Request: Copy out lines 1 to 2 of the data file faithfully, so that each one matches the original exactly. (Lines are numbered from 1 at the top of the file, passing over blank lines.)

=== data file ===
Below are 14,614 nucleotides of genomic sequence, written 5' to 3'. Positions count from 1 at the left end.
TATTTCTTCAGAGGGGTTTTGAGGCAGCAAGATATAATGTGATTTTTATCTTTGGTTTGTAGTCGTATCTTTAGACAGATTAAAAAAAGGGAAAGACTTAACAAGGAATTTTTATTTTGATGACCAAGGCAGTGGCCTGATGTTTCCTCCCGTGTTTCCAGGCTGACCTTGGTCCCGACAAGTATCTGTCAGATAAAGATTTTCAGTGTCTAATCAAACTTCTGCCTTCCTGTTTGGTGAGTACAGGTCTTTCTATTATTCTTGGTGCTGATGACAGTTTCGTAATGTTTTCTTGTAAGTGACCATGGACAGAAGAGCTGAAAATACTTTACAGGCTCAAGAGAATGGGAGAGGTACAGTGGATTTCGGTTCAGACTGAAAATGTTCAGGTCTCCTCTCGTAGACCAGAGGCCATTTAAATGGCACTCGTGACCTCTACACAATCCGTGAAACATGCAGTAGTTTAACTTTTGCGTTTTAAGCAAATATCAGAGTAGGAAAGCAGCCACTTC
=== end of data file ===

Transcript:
Below are 14,614 nucleotides of genomic sequence, written 5' to 3'. Positions count from 1 at the left end.
TATTTCTTCAGAGGGGTTTTGAGGCAGCAAGATATAATGTGATTTTTATCTTTGGTTTGTAGTCGTATCTTTAGACAGATTAAAAAAAGGGAAAGACTTAACAAGGAATTTTTATTTTGATGACCAAGGCAGTGGCCTGATGTTTCCTCCCGTGTTTCCAGGCTGACCTTGGTCCCGACAAGTATCTGTCAGATAAAGATTTTCAGTGTCTAATCAAACTTCTGCCTTCCTGTTTGGTGAGTACAGGTCTTTCTATTATTCTTGGTGCTGATGACAGTTTCGTAATGTTTTCTTGTAAGTGACCATGGACAGAAGAGCTGAAAATACTTTACAGGCTCAAGAGAATGGGAGAGGTACAGTGGATTTCGGTTCAGACTGAAAATGTTCAGGTCTCCTCTCGTAGACCAGAGGCCATTTAAATGGCACTCGTGACCTCTACACAATCCGTGAAACATGCAGTAGTTTAACTTTTGCGTTTTAAGCAAATATCAGAGTAGGAAAGCAGCCACTTC